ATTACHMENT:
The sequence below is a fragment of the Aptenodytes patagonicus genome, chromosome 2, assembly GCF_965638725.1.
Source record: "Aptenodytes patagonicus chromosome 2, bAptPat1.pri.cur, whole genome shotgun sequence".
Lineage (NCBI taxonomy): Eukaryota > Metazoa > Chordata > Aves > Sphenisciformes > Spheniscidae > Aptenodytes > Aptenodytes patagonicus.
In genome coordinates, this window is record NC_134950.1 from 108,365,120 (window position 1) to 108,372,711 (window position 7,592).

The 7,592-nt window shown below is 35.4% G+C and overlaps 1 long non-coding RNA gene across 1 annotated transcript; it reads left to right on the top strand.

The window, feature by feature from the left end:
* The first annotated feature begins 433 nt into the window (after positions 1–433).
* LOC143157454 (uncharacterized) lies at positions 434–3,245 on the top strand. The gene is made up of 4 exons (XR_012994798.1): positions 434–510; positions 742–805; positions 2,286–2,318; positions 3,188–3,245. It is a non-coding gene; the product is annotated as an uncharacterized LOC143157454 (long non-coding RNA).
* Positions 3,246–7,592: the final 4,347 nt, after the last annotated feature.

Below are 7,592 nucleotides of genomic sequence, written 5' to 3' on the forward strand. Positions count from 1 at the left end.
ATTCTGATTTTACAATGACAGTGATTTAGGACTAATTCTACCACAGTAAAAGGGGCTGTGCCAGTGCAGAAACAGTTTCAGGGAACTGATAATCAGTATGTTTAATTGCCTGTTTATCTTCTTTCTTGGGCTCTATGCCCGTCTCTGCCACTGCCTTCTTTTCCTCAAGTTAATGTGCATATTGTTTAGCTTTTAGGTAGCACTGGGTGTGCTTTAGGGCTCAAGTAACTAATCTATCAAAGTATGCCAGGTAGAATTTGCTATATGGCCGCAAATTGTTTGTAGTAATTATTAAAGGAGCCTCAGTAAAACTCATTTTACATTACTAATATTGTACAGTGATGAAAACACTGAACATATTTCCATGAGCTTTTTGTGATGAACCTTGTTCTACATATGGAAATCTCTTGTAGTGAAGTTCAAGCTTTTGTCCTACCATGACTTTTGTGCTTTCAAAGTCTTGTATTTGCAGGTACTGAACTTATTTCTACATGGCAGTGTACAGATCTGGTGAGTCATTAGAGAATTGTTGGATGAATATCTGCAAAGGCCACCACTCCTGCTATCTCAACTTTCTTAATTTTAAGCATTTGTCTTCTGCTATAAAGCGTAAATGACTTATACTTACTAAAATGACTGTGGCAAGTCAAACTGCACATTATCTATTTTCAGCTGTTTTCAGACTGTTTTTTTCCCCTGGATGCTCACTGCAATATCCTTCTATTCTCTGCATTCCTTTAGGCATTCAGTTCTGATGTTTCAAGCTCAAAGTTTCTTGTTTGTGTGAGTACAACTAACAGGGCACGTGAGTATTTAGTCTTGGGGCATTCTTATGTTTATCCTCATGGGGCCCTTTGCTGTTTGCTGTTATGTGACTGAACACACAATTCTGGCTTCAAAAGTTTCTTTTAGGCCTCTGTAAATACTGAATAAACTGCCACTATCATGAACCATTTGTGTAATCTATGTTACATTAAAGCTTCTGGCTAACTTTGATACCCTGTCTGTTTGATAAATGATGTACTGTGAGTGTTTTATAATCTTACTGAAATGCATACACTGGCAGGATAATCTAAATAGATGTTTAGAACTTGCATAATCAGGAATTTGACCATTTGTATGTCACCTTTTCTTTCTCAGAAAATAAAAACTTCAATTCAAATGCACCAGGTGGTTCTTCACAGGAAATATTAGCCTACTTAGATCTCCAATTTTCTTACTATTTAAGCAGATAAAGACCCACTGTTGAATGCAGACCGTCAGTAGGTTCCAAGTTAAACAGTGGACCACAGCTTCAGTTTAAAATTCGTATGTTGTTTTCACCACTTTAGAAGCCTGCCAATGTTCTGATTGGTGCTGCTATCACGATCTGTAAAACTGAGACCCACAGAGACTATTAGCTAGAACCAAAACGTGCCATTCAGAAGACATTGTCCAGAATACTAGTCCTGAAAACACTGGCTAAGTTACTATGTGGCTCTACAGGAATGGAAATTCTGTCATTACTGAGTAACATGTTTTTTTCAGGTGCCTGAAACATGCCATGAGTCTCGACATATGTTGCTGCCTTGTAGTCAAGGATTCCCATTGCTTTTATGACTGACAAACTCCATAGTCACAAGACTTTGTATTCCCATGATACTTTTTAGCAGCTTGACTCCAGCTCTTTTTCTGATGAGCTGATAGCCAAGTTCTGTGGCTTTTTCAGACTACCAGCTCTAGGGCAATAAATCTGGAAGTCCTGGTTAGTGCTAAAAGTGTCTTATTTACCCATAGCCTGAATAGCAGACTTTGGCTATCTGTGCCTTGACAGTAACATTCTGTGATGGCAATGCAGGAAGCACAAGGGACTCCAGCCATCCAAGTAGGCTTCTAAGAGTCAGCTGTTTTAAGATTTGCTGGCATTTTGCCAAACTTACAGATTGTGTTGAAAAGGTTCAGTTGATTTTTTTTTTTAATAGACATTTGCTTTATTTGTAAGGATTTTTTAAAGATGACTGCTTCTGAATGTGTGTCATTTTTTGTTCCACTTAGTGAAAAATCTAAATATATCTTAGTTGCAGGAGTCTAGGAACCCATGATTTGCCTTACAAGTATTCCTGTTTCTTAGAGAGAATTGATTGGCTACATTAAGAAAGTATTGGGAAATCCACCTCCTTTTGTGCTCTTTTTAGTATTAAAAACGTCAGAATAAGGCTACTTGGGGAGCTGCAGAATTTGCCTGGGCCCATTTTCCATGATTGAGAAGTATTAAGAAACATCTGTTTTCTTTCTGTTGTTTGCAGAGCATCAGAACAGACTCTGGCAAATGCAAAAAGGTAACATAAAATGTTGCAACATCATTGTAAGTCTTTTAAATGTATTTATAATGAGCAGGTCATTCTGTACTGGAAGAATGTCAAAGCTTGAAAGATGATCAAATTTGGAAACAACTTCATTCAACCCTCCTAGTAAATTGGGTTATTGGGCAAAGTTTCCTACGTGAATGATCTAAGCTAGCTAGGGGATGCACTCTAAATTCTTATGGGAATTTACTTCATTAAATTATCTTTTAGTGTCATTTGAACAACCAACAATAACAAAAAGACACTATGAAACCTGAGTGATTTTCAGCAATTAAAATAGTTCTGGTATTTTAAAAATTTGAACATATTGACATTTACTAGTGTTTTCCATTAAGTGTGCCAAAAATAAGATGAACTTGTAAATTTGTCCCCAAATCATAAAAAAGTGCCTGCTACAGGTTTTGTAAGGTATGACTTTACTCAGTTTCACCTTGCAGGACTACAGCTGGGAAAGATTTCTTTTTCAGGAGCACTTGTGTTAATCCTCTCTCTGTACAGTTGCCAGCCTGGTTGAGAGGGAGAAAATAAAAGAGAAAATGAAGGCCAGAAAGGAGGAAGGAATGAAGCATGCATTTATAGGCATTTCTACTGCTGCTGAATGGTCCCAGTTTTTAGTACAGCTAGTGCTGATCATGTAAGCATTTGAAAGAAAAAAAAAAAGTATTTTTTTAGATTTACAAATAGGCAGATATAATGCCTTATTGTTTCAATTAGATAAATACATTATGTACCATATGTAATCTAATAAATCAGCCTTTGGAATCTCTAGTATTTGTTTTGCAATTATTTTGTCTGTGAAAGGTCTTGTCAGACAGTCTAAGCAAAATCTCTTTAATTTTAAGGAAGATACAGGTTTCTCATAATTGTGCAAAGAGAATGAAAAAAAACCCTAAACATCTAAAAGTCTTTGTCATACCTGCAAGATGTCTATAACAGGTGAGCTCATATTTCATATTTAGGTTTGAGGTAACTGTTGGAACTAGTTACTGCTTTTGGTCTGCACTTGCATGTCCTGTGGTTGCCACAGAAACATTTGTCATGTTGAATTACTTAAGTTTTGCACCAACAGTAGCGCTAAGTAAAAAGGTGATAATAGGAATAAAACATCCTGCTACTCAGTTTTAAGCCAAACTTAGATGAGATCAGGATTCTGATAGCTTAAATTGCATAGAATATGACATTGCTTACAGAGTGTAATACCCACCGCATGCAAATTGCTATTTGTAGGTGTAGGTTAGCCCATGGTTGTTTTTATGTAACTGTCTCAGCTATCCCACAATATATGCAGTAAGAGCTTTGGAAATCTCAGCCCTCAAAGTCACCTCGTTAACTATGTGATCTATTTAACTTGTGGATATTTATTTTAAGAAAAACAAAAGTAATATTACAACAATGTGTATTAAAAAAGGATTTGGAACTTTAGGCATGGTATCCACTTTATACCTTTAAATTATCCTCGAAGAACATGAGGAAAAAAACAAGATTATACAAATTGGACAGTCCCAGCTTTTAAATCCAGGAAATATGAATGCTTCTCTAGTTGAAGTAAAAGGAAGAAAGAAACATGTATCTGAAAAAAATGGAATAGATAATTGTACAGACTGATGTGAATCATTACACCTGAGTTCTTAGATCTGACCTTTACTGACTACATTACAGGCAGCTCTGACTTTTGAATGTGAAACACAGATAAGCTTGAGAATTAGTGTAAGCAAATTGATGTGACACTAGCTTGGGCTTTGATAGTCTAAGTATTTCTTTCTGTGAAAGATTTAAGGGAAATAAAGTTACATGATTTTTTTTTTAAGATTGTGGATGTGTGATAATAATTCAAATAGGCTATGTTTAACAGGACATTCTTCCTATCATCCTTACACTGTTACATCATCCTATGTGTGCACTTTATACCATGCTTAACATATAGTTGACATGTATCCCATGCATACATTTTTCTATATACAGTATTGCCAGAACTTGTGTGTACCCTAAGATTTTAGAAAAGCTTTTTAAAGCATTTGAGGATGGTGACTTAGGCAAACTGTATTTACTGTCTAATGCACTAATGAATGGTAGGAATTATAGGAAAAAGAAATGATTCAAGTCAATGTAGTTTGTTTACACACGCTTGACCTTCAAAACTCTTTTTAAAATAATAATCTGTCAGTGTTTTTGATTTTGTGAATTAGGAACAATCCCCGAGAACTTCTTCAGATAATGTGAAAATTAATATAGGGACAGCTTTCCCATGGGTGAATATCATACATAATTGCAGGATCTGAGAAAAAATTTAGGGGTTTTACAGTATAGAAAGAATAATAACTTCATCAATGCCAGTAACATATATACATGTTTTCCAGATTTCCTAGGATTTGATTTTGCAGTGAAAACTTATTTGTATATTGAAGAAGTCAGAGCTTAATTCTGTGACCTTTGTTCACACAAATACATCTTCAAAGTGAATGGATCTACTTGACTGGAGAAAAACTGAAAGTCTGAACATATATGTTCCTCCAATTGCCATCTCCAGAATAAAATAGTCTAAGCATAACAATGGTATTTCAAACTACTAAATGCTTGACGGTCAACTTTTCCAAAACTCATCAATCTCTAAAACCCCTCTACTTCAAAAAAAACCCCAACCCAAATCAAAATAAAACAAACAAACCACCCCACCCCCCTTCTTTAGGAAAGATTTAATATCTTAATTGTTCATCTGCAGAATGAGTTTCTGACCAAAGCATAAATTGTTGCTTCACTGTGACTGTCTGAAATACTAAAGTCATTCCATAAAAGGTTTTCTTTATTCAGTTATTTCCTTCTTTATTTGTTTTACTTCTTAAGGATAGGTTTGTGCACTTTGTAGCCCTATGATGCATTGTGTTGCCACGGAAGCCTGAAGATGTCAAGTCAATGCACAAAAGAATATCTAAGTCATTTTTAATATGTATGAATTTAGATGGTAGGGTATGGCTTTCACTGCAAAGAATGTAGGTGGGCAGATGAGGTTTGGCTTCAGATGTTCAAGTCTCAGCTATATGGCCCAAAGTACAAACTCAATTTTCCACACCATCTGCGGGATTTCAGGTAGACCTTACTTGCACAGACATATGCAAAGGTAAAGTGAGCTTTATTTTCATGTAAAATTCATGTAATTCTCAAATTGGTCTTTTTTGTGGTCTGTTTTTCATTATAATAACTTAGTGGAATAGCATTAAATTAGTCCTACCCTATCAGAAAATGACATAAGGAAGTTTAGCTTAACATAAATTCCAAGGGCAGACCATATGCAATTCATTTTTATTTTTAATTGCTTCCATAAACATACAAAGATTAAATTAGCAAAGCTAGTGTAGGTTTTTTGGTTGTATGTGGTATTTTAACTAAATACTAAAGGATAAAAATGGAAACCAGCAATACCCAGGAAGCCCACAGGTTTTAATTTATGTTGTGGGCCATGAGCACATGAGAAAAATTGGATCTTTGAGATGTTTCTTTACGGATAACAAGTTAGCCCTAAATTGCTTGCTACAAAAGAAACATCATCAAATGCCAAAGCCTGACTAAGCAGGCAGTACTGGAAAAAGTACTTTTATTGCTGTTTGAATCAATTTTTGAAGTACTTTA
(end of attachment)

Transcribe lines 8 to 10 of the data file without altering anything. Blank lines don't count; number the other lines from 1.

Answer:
* LOC143157454 (uncharacterized) lies at positions 434–3,245 on the top strand. The gene is made up of 4 exons (XR_012994798.1): positions 434–510; positions 742–805; positions 2,286–2,318; positions 3,188–3,245. It is a non-coding gene; the product is annotated as an uncharacterized LOC143157454 (long non-coding RNA).
* Positions 3,246–7,592: the final 4,347 nt, after the last annotated feature.

Below are 7,592 nucleotides of genomic sequence, written 5' to 3' on the forward strand. Positions count from 1 at the left end.